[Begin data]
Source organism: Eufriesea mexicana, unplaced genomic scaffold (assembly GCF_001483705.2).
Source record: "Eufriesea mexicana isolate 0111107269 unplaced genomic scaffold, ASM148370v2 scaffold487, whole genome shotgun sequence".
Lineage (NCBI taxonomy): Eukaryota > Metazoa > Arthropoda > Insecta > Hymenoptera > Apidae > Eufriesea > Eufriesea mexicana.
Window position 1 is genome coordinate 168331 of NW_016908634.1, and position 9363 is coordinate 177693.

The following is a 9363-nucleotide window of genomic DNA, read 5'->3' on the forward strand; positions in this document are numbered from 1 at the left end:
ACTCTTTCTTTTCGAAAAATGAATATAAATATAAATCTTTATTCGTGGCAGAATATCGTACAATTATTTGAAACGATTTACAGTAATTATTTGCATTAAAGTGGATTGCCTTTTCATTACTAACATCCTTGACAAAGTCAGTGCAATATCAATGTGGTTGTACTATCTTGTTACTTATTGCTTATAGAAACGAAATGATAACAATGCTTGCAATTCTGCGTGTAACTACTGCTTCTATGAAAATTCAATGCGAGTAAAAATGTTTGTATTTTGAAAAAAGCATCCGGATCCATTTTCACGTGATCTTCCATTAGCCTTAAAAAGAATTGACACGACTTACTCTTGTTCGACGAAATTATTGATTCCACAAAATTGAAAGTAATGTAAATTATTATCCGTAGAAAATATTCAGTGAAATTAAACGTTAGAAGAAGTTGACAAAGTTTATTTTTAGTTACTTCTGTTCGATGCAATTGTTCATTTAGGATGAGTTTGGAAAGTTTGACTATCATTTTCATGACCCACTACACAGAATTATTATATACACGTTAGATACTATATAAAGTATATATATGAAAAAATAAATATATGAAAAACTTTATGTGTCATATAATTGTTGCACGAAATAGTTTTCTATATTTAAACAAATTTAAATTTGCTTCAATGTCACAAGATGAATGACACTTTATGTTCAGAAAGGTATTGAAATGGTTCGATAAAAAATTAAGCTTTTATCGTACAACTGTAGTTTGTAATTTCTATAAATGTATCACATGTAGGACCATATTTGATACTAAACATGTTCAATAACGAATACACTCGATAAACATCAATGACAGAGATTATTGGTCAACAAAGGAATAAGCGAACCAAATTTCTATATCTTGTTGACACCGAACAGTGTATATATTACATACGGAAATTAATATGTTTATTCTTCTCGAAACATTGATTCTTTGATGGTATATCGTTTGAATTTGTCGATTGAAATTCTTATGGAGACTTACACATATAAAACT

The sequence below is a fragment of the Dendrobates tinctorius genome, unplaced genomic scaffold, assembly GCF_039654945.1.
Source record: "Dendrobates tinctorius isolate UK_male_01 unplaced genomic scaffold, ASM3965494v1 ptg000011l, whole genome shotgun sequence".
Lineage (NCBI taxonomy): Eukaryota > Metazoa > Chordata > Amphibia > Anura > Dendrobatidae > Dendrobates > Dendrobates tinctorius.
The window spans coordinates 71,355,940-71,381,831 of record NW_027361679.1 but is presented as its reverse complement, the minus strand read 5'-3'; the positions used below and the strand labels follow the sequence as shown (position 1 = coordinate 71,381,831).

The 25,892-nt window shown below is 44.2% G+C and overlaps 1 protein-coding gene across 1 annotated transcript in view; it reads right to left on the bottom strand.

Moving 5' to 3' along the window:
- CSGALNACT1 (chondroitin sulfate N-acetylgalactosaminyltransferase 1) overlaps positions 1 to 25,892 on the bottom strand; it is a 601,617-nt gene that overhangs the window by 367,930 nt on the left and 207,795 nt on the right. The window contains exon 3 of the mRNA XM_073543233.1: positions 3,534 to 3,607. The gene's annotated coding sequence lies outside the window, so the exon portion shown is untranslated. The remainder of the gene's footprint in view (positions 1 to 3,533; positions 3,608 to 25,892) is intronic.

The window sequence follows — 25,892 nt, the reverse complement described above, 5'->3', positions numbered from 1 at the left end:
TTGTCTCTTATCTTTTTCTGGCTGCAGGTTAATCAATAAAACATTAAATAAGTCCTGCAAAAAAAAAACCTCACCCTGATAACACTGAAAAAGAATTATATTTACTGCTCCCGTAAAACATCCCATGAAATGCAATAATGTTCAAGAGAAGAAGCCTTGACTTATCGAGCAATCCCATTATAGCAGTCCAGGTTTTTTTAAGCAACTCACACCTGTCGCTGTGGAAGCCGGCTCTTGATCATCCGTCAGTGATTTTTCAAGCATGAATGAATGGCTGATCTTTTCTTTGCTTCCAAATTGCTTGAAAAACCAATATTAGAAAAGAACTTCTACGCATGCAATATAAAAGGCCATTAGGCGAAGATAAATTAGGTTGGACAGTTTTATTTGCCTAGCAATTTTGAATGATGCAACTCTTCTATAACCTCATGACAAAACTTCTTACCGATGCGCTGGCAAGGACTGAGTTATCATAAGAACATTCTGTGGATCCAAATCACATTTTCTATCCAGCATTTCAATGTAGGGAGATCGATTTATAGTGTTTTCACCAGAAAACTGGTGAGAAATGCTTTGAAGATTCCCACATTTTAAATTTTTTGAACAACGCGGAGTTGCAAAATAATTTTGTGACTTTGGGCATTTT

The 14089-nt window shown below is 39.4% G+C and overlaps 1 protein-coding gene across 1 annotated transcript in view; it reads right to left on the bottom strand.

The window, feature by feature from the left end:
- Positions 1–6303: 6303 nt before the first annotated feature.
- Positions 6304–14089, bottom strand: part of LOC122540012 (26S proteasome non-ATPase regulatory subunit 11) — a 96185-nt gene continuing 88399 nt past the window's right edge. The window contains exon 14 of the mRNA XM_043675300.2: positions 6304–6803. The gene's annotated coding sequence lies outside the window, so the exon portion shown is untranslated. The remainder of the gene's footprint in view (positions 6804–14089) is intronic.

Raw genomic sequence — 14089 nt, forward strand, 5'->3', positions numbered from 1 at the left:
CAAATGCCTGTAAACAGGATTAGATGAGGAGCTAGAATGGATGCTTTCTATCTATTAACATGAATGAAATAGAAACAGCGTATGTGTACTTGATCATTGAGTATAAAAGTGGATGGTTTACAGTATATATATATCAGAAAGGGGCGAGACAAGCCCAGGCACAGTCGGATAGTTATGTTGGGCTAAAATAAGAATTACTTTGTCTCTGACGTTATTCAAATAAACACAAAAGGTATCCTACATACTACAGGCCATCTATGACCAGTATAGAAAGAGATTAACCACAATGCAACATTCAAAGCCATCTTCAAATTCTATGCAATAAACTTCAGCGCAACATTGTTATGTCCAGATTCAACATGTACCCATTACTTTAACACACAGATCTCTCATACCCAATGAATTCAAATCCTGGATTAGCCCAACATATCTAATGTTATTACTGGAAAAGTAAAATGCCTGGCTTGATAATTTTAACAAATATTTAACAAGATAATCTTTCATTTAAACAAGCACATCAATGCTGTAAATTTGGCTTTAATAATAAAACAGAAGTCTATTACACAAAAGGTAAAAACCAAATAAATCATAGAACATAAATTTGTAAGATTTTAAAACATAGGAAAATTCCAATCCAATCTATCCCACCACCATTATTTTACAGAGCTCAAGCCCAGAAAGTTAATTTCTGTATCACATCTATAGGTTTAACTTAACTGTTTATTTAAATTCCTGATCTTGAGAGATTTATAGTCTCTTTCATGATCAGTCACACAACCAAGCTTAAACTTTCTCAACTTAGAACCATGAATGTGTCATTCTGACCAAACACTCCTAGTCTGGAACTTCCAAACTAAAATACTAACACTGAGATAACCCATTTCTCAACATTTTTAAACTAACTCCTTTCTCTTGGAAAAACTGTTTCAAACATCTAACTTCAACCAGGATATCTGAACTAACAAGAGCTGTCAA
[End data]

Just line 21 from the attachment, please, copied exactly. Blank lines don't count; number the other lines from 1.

CAAATGCCTGTAAACAGGATTAGATGAGGAGCTAGAATGGATGCTTTCTATCTATTAACATGAATGAAATAGAAACAGCGTATGTGTACTTGATCATTGAGTATAAAAGTGGATGGTTTACAGTATATATATATCAGAAAGGGGCGAGACAAGCCCAGGCACAGTCGGATAGTTATGTTGGGCTAAAATAAGAATTACTTTGTCTCTGACGTTATTCAAATAAACACAAAAGGTATCCTACATACTACAGGCCATCTATGACCAGTATAGAAAGAGATTAACCACAATGCAACATTCAAAGCCATCTTCAAATTCTATGCAATAAACTTCAGCGCAACATTGTTATGTCCAGATTCAACATGTACCCATTACTTTAACACACAGATCTCTCATACCCAATGAATTCAAATCCTGGATTAGCCCAACATATCTAATGTTATTACTGGAAAAGTAAAATGCCTGGCTTGATAATTTTAACAAATATTTAACAAGATAATCTTTCATTTAAACAAGCACATCAATGCTGTAAATTTGGCTTTAATAATAAAACAGAAGTCTATTACACAAAAGGTAAAAACCAAATAAATCATAGAACATAAATTTGTAAGATTTTAAAACATAGGAAAATTCCAATCCAATCTATCCCACCACCATTATTTTACAGAGCTCAAGCCCAGAAAGTTAATTTCTGTATCACATCTATAGGTTTAACTTAACTGTTTATTTAAATTCCTGATCTTGAGAGATTTATAGTCTCTTTCATGATCAGTCACACAACCAAGCTTAAACTTTCTCAACTTAGAACCATGAATGTGTCATTCTGACCAAACACTCCTAGTCTGGAACTTCCAAACTAAAATACTAACACTGAGATAACCCATTTCTCAACATTTTTAAACTAACTCCTTTCTCTTGGAAAAACTGTTTCAAACATCTAACTTCAACCAGGATATCTGAACTAACAAGAGCTGTCAA